This document serves as my promise to the seekers of my caches.
My goal when placing caches is to positively impress the seeker. That is a task I take seriously.
I want to elicit comments such as:
Without question, my finest caching adventure.
I was spent of energy but filled with contentedness for the conclusion of a difficult, time consuming, and splendid cache. One of my most memorable cache hunts.
Bob has created a puzzle here so fiendishly obscure that when it’s solved it can be compared to getting laid for your first time.
In order to positively impress you there are several steps I take.
First I find a location. I live in South Jersey. The landscape does have variety, although it is a coastal plain and much of it is labeled barren. The view, the journey, and the lack of muggles all play into the locations I select. Ideally, the cache location has a remarkable view that required a journey to reach and once there, no one else will be around.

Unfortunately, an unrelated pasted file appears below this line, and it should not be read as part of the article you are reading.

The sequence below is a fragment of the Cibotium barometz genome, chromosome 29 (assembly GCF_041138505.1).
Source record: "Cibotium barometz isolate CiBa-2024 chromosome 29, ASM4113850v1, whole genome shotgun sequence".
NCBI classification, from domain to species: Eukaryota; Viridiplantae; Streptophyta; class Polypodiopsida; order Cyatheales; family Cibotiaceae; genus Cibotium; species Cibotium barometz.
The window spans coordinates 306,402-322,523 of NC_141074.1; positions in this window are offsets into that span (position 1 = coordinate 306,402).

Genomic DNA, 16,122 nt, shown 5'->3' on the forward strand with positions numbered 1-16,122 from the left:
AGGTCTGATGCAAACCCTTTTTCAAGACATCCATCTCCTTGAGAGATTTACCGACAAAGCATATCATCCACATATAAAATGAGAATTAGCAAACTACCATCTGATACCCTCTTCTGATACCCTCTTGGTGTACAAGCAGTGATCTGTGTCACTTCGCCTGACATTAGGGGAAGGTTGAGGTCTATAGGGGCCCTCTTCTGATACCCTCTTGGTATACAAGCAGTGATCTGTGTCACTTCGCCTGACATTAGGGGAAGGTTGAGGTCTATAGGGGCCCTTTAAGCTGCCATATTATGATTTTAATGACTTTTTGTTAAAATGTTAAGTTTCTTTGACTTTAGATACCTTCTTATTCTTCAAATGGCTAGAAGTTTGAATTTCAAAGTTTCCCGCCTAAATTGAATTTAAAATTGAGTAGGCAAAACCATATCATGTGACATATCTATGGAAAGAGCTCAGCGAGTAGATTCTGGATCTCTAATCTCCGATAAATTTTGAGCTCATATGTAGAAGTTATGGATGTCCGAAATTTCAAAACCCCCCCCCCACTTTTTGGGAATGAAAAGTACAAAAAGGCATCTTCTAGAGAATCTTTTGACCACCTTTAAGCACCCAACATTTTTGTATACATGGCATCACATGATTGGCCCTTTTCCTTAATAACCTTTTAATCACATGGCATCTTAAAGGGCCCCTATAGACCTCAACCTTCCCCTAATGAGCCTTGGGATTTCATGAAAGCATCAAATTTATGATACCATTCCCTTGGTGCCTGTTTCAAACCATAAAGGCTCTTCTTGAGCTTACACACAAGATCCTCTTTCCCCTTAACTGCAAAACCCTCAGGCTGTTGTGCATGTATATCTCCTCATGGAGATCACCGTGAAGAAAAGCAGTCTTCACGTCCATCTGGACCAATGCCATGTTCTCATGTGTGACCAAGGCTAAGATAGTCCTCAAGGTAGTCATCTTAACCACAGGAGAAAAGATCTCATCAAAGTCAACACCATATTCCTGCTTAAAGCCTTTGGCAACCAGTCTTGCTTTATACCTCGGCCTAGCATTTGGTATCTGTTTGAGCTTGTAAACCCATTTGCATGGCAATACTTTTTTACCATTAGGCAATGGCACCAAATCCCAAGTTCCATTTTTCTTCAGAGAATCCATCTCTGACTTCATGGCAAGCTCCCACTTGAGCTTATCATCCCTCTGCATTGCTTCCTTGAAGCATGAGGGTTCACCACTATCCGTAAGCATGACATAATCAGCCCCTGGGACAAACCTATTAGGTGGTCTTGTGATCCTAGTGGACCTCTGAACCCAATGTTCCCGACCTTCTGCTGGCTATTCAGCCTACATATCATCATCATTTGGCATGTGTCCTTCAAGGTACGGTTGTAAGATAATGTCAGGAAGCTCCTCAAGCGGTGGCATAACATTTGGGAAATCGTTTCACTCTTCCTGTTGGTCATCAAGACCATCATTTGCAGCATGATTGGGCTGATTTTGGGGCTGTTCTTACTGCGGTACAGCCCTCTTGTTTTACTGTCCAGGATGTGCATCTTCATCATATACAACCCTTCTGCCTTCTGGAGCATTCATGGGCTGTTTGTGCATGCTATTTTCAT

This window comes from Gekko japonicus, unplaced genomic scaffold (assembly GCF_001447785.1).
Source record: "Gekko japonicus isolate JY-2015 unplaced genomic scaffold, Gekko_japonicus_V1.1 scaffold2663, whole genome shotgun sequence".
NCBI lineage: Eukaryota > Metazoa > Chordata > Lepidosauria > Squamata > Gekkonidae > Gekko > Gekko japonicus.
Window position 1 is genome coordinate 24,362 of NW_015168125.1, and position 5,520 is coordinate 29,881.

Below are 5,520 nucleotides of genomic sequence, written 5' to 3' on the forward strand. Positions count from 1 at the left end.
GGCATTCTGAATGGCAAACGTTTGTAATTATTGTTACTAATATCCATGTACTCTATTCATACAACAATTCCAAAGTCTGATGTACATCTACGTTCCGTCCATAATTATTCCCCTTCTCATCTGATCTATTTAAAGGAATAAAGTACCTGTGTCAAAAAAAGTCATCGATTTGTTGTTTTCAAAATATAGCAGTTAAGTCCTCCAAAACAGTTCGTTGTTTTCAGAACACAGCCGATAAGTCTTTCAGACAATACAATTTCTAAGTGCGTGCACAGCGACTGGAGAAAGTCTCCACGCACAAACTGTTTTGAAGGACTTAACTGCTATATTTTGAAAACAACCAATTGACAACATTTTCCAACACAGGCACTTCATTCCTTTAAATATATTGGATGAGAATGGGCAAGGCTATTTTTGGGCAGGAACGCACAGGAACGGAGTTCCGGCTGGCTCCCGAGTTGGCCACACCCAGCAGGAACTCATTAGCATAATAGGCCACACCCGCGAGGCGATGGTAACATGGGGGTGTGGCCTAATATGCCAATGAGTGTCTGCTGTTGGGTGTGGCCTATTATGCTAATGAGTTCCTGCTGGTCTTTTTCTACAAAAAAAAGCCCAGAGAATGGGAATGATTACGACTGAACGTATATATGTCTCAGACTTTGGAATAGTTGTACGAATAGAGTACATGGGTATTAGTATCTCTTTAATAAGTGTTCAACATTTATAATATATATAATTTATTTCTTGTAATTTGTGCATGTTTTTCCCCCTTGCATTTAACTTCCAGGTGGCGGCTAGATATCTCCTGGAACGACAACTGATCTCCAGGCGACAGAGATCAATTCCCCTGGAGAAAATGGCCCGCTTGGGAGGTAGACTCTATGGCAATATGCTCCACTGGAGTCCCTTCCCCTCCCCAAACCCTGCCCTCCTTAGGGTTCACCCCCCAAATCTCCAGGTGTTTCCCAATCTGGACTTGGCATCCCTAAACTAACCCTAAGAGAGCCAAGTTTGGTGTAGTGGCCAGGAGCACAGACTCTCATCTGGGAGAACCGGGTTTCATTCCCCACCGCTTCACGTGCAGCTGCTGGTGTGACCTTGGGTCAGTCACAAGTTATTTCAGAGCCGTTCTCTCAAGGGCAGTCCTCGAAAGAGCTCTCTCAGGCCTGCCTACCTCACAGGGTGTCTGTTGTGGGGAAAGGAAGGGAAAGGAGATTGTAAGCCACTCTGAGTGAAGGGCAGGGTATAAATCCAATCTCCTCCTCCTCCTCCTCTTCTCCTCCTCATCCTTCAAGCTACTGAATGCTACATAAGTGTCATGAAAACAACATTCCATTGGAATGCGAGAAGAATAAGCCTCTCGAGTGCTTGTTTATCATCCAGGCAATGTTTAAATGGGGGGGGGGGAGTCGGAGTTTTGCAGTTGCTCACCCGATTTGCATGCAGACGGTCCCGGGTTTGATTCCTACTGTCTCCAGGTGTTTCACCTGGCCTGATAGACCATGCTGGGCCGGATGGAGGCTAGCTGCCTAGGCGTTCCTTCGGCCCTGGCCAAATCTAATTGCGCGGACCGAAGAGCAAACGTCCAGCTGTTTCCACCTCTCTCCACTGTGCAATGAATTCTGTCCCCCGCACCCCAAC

In addition, I usually try to find unique locations. Unique is another one of those words that is open to interpretation. A formerly unknown remote beach may be someone else’s pile of sand. Nevertheless, most of my hides are in locations that geocaches have not been hidden at previously.
Never will you seek a cache of mine that requires you to step foot on school property or a playground; I prefer remote locations.
Soggy and rusted cache contents do not impress seekers. Therefore, I use containers that secure the cache well. When placing a cache, I use the standard, Why not an ammo box? Most of my caches are ammo boxes. My observation over the years is that a good ammo box protects the cache better than any other container. I have, however, used other containers on occasion. Never has the reason to use another container been based upon an ammo box being inappropriate for the location selected.
This is not an anti-micro stance. As a matter of fact, I tend to use micros as intermediate steps on the multis I place. Never, however, will you find a pill bottle, a film canister, or any other container seemingly selected without thought.
Most caches have been in the field six months to a year (or more with a few) before I list them. I re-visit the location several times in order to confirm how suitable the chosen location turns out to be.